Idioms

    go up/endin smoke, to terminate without producing a result; be unsuccessful: All our dreams went up in smoke.

Origin of smoke

before 1000; (noun) Middle English; Old English smoca; (v.) Middle English smoken, Old English smocian

Related forms

smoke·like, adjectivean·ti·smoke, adjective, nounun·smoked, adjectiveun·smok·ing, adjective
Dictionary.com Unabridged Based on the Random House Unabridged Dictionary, © Random House, Inc. 2019

British Dictionary definitions for smoke out (1 of 3)

smoke out


verb (tr, adverb)

to subject to smoke in order to drive out of hiding
to bring into the open; expose to the publicthey smoked out the plot

British Dictionary definitions for smoke out (2 of 3)

Smoke

/ (sməʊk) /

noun

the Smoke short for Big Smoke

British Dictionary definitions for smoke out (3 of 3)

smoke

/ (sməʊk) /

noun

verb

See also smoke out

Derived Forms

smokable or smokeable, adjective

Word Origin for smoke

Old English smoca (n); related to Middle Dutch smieken to emit smoke
Collins English Dictionary - Complete & Unabridged 2012 Digital Edition © William Collins Sons & Co. Ltd. 1979, 1986 © HarperCollins Publishers 1998, 2000, 2003, 2005, 2006, 2007, 2009, 2012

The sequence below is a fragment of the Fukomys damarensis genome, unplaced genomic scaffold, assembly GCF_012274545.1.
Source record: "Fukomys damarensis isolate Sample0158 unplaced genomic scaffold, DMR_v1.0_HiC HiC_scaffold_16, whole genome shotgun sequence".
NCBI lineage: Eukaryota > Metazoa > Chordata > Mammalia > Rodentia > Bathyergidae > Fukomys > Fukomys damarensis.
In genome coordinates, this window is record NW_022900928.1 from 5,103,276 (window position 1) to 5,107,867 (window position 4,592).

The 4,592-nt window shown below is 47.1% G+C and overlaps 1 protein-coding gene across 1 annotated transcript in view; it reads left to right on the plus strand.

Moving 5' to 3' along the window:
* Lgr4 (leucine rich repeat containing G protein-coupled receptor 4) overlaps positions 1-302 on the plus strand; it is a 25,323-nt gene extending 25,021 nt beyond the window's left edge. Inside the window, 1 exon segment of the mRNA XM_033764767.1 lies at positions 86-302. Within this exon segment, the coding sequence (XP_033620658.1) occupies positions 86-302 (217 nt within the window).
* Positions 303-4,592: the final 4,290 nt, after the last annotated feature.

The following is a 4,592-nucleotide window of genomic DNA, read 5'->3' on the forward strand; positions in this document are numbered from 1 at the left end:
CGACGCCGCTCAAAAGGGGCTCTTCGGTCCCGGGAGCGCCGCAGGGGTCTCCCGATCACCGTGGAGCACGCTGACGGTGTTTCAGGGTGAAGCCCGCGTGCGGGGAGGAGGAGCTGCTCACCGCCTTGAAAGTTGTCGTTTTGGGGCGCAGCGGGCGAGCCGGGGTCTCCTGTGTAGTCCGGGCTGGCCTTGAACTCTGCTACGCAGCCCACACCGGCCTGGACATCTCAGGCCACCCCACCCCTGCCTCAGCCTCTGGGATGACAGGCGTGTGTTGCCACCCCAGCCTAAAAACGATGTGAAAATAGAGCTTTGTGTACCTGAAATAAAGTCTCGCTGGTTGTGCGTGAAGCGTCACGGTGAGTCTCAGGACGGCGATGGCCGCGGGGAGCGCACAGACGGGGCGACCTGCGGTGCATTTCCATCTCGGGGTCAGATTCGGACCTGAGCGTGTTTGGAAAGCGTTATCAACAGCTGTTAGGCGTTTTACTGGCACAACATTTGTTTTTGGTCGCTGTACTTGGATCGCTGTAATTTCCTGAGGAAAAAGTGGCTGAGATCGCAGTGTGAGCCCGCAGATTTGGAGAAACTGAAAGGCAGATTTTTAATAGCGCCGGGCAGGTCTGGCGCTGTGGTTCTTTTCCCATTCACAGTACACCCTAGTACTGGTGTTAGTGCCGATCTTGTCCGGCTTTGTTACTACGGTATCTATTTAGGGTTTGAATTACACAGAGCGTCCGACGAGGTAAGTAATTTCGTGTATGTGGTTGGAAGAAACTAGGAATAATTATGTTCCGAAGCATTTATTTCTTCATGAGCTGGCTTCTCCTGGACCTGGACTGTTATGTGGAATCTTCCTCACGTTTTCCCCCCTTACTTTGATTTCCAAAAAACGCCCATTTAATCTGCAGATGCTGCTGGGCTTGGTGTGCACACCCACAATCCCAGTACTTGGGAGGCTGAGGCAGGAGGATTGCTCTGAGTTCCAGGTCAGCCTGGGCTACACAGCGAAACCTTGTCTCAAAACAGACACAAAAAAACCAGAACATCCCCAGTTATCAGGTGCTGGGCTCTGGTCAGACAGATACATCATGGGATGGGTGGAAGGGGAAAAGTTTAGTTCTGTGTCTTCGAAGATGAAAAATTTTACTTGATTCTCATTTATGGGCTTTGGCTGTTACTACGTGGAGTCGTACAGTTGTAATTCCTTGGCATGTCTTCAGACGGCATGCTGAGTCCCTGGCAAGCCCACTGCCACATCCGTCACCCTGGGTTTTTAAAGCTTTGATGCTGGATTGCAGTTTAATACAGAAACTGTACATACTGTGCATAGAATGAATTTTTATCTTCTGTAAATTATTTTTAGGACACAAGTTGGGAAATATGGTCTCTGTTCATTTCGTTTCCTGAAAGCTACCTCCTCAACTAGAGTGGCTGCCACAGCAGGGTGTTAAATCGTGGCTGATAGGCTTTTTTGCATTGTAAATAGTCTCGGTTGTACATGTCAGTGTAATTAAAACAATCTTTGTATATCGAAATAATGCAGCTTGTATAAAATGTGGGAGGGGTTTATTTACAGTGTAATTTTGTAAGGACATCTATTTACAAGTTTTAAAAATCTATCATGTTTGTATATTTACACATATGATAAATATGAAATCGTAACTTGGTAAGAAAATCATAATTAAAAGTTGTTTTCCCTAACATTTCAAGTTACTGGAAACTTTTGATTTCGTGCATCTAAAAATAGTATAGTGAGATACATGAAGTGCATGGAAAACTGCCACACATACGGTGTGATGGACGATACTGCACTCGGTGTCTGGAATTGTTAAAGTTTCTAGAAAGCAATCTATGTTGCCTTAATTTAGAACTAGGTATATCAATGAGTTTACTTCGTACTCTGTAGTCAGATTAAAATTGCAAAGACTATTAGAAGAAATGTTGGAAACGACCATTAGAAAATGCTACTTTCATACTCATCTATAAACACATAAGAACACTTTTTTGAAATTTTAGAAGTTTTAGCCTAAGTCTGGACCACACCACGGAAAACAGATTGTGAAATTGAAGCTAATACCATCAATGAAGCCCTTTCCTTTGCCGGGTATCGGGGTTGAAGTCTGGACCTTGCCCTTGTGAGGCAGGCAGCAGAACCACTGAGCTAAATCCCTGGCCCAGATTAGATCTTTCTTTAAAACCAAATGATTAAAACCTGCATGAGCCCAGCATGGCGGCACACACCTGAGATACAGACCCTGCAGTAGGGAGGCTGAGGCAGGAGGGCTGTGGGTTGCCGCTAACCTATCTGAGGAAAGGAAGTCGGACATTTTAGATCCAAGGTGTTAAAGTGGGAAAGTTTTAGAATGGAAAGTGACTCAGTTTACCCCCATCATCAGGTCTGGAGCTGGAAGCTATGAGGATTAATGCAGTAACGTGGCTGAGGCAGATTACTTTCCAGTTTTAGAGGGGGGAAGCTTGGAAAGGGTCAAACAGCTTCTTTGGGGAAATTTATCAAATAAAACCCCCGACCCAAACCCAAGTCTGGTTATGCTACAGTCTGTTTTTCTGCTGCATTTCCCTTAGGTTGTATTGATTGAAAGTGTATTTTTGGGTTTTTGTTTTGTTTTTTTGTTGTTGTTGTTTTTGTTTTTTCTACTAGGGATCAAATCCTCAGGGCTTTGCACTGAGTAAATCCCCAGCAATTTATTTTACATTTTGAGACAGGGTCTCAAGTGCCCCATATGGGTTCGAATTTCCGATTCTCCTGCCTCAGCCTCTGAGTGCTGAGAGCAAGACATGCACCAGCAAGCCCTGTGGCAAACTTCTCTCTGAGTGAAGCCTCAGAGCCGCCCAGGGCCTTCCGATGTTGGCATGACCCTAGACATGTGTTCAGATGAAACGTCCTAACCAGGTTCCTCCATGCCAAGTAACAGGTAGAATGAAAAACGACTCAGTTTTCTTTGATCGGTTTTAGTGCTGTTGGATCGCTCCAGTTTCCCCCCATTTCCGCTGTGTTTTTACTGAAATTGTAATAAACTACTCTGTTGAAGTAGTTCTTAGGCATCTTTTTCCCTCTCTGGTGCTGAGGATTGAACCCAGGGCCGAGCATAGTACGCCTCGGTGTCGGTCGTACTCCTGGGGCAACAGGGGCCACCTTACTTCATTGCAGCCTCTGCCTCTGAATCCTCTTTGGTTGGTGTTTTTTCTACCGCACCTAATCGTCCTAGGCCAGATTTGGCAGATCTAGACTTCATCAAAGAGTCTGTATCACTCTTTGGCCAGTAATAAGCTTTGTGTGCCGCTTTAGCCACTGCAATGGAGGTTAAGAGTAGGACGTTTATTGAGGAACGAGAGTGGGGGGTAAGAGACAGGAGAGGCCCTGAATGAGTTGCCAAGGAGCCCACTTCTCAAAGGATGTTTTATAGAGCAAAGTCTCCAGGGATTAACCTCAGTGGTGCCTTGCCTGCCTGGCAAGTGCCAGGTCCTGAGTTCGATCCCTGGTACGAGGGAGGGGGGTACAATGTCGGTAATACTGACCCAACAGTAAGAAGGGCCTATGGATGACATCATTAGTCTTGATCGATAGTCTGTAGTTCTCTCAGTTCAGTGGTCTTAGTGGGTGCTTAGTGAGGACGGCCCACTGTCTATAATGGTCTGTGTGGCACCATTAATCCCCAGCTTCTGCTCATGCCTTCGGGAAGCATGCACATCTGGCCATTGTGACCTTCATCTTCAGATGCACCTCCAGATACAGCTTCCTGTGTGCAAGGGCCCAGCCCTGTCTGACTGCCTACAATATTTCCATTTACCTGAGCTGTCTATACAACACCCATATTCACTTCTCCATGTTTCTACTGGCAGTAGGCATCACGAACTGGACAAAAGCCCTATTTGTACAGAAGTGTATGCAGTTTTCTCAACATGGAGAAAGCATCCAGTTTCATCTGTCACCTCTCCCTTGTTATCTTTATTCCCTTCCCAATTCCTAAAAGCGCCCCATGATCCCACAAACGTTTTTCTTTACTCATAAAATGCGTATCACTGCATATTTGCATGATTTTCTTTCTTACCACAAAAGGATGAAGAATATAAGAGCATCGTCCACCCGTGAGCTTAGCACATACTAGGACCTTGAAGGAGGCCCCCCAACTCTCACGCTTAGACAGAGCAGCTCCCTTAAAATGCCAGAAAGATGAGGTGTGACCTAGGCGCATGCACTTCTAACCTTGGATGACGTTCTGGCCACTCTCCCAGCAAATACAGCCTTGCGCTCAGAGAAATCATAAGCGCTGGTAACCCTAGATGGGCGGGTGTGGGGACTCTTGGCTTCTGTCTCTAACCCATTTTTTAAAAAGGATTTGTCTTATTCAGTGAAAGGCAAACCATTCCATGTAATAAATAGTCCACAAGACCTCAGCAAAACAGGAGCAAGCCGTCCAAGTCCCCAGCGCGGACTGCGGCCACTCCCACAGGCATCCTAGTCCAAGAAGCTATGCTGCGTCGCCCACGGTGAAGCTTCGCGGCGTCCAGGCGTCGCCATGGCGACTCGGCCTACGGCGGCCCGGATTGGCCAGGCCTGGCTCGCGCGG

Science definitions for smoke out

smoke

[ smōk ]

A mixture of carbon dioxide, water vapor, and other gases, usually containing particles of soot or other solids, produced by the burning of carbon-containing materials such as wood and coal.
The American Heritage® Science Dictionary Copyright © 2011. Published by Houghton Mifflin Harcourt Publishing Company. All rights reserved.

Idioms and Phrases with smoke out (1 of 2)

smoke out


Expose, reveal, bring to public view, as in Reporters thrive on smoking out a scandal. This expression alludes to driving a person or animal out of a hiding place by filling it with smoke. [Late 1500s]

Idioms and Phrases with smoke out (2 of 2)

smoke


In addition to the idiom beginning with smoke

  • smoke out

also see:

  • chain smoker
  • go up in flames (smoke)
  • holy cow (smoke)
  • no smoke without fire
  • watch one's dust (smoke)
The American Heritage® Idioms Dictionary Copyright © 2002, 2001, 1995 by Houghton Mifflin Harcourt Publishing Company. Published by Houghton Mifflin Harcourt Publishing Company.